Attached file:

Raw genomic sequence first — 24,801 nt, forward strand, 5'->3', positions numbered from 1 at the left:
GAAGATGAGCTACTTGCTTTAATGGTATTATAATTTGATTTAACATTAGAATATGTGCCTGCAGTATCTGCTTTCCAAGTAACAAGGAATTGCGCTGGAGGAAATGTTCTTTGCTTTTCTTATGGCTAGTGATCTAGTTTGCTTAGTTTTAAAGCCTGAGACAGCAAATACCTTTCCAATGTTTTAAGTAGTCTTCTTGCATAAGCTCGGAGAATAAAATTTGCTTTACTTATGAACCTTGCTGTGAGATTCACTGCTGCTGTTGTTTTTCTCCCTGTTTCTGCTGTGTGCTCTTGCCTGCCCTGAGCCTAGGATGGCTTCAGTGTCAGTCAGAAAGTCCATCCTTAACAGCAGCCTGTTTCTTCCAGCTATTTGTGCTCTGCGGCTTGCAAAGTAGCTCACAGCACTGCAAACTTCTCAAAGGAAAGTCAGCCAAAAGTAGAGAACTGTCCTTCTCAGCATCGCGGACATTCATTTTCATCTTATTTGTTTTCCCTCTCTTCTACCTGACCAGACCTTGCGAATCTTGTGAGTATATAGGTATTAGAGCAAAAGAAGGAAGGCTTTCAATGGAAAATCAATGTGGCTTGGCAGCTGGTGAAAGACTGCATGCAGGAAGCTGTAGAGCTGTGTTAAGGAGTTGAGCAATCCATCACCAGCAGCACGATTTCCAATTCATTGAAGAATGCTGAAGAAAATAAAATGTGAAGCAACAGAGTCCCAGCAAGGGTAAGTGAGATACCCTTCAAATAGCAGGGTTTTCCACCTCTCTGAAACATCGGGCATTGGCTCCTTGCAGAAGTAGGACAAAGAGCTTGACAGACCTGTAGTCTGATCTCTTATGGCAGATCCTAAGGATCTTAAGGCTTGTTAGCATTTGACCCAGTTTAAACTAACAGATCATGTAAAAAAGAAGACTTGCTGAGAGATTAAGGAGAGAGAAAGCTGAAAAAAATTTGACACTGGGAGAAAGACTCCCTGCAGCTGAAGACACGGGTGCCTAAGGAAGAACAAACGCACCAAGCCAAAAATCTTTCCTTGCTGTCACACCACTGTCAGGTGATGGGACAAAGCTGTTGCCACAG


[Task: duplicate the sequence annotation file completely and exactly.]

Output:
Raw genomic sequence first — 24,801 nt, forward strand, 5'->3', positions numbered from 1 at the left:
GAAGATGAGCTACTTGCTTTAATGGTATTATAATTTGATTTAACATTAGAATATGTGCCTGCAGTATCTGCTTTCCAAGTAACAAGGAATTGCGCTGGAGGAAATGTTCTTTGCTTTTCTTATGGCTAGTGATCTAGTTTGCTTAGTTTTAAAGCCTGAGACAGCAAATACCTTTCCAATGTTTTAAGTAGTCTTCTTGCATAAGCTCGGAGAATAAAATTTGCTTTACTTATGAACCTTGCTGTGAGATTCACTGCTGCTGTTGTTTTTCTCCCTGTTTCTGCTGTGTGCTCTTGCCTGCCCTGAGCCTAGGATGGCTTCAGTGTCAGTCAGAAAGTCCATCCTTAACAGCAGCCTGTTTCTTCCAGCTATTTGTGCTCTGCGGCTTGCAAAGTAGCTCACAGCACTGCAAACTTCTCAAAGGAAAGTCAGCCAAAAGTAGAGAACTGTCCTTCTCAGCATCGCGGACATTCATTTTCATCTTATTTGTTTTCCCTCTCTTCTACCTGACCAGACCTTGCGAATCTTGTGAGTATATAGGTATTAGAGCAAAAGAAGGAAGGCTTTCAATGGAAAATCAATGTGGCTTGGCAGCTGGTGAAAGACTGCATGCAGGAAGCTGTAGAGCTGTGTTAAGGAGTTGAGCAATCCATCACCAGCAGCACGATTTCCAATTCATTGAAGAATGCTGAAGAAAATAAAATGTGAAGCAACAGAGTCCCAGCAAGGGTAAGTGAGATACCCTTCAAATAGCAGGGTTTTCCACCTCTCTGAAACATCGGGCATTGGCTCCTTGCAGAAGTAGGACAAAGAGCTTGACAGACCTGTAGTCTGATCTCTTATGGCAGATCCTAAGGATCTTAAGGCTTGTTAGCATTTGACCCAGTTTAAACTAACAGATCATGTAAAAAAGAAGACTTGCTGAGAGATTAAGGAGAGAGAAAGCTGAAAAAAATTTGACACTGGGAGAAAGACTCCCTGCAGCTGAAGACACGGGTGCCTAAGGAAGAACAAACGCACCAAGCCAAAAATCTTTCCTTGCTGTCACACCACTGTCAGGTGATGGGACAAAGCTGTTGCCACAG